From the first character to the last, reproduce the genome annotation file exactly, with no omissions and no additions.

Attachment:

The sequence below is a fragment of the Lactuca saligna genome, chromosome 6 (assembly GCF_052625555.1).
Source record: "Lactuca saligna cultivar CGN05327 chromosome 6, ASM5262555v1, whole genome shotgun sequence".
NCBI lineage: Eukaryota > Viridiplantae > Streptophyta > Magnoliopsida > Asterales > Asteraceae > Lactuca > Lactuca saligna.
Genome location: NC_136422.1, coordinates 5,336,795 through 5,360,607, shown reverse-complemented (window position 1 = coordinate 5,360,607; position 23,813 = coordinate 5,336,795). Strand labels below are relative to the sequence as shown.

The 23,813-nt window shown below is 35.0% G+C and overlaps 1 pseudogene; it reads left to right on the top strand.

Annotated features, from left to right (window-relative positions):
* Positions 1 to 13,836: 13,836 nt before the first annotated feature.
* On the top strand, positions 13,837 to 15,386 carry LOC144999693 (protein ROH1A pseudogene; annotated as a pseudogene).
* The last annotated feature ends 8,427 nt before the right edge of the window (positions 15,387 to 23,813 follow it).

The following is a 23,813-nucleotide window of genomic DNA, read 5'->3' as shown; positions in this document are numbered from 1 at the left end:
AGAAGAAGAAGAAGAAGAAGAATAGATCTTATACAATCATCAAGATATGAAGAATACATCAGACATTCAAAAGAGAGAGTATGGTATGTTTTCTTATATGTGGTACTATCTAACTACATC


The sequence below is a fragment of the Lactuca saligna genome, chromosome 6 (assembly GCF_052625555.1).
Source record: "Lactuca saligna cultivar CGN05327 chromosome 6, ASM5262555v1, whole genome shotgun sequence".
NCBI lineage: Eukaryota > Viridiplantae > Streptophyta > Magnoliopsida > Asterales > Asteraceae > Lactuca > Lactuca saligna.
Genome location: NC_136422.1, coordinates 5,336,795 through 5,360,607, shown reverse-complemented (window position 1 = coordinate 5,360,607; position 23,813 = coordinate 5,336,795). Strand labels below are relative to the sequence as shown.

The 23,813-nt window shown below is 35.0% G+C and overlaps 1 pseudogene; it reads left to right on the top strand.

Annotated features, from left to right (window-relative positions):
* Positions 1 to 13,836: 13,836 nt before the first annotated feature.
* On the top strand, positions 13,837 to 15,386 carry LOC144999693 (protein ROH1A pseudogene; annotated as a pseudogene).
* The last annotated feature ends 8,427 nt before the right edge of the window (positions 15,387 to 23,813 follow it).

The following is a 23,813-nucleotide window of genomic DNA, read 5'->3' as shown; positions in this document are numbered from 1 at the left end:
AGAAGAAGAAGAAGAAGAAGAATAGATCTTATACAATCATCAAGATATGAAGAATACATCAGACATTCAAAAGAGAGAGTATGGTATGTTTTCTTATATGTGGTACTATCTAACTACATC